Dear Coaches and Athletes, Concussions are Serious!

 

As the news of sport-related concussions continues to spread across sport media, many coaches and athletes still aren’t convinced of the seriousness and potential effects of sustaining a concussion. Many professional athletes, such as Paul George of the Indiana Pacers, continue to play and compete in their respected sports, despite experiencing common symptoms of concussion. After game 2 of the NBA Eastern Conference Finals, George continued to play, despite blacking out and suffering from blurred vision. He was later diagnosed with a concussion and his status is uncertain from game 3 in Miami. Whether we know it or not, this type of attitude (continuing to play with a concussion) has a huge impact on younger athletes.

The Center for Disease Control and Prevention (CDC) estimates that up to 3.8 million concussions occur in sports-related activities in the United States annually (Langlois, Rutland-Brown, & Wald, 2006). With millions of young athletes experiencing the effects of sport-related concussions each year, the need to effectively prevent, diagnose, and manage concussions is a major priority.

Both coaches and athletes should be reminded of the following information:

Concussions are serious injuries with a wide range of cognitive, somatic, and psychological symptoms that should be thoroughly examined. Many concussion symptoms often resolve as time goes by, but if not properly evaluated and managed, symptoms can be prolonged and potentially lead to life-altering consequences (Echemendia, 2012).

Many high school and youth athletes don’t understand the potential consequences of sustaining a concussion and usually ignore symptoms. Thus, a significant number of concussions are simply not reported to coaches or athletic trainers. Underreporting symptoms is a common practice and should be addressed with education strategies and effective screening tools.

Athletes should be reminded that achieving full recovery is crucial before returning to competition or practice (McGrath, 2010). Coaches who support athletes in being honest about persisting symptoms usually create clear communication channels between them and their team; this ultimately helps the athletes understand that accepting the short-term loss of playing time is a wiser choice than risking further damage (Guskiewicz et., 2003).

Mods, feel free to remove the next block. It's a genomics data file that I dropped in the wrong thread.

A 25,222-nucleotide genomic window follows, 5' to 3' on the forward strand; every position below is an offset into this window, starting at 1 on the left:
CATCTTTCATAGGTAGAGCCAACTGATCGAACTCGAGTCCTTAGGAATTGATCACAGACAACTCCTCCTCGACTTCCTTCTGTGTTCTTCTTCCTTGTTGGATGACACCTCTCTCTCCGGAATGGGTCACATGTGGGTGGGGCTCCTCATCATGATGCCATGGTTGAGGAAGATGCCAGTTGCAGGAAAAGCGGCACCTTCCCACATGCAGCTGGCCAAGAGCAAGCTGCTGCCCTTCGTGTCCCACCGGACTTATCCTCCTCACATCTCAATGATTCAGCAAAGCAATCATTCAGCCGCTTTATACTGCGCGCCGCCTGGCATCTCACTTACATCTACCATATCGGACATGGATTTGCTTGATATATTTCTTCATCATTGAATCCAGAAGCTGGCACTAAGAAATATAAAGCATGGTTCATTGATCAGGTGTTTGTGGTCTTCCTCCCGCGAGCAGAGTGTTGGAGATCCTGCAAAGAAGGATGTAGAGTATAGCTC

Numerous scientific studies have been published in the area of concussion education and management. Coaches, trainers, and athletes now know more about the short-term and potential long-term effects a concussion can have on a young athlete. Still, more work is needed in this area. Proper identification and detection of concussion symptoms continues to be an issue at the high school and youth sport levels.

The CDC identified multiple barriers that can hinder the recognition and management of concussion among coaches (Sarmiento, Mitchko, Klein, & Wong, 2010). Some of these barriers include: excessive competitiveness, viewing injuries as a sign of weakness, and underestimating the potential risks of concussions (Sarmiento et al., 2010). These barriers, along with other management issues can lead to problems in recognizing and managing concussions in athletes.

With concussions being labeled as a significant public health issue, there is an immediate need for concussion awareness, training, and management programs across the country. Widespread dissemination of knowledge has the potential to decrease the rate of concussions occurring in youth sports, as well as improve the current guidelines in place.

 

 

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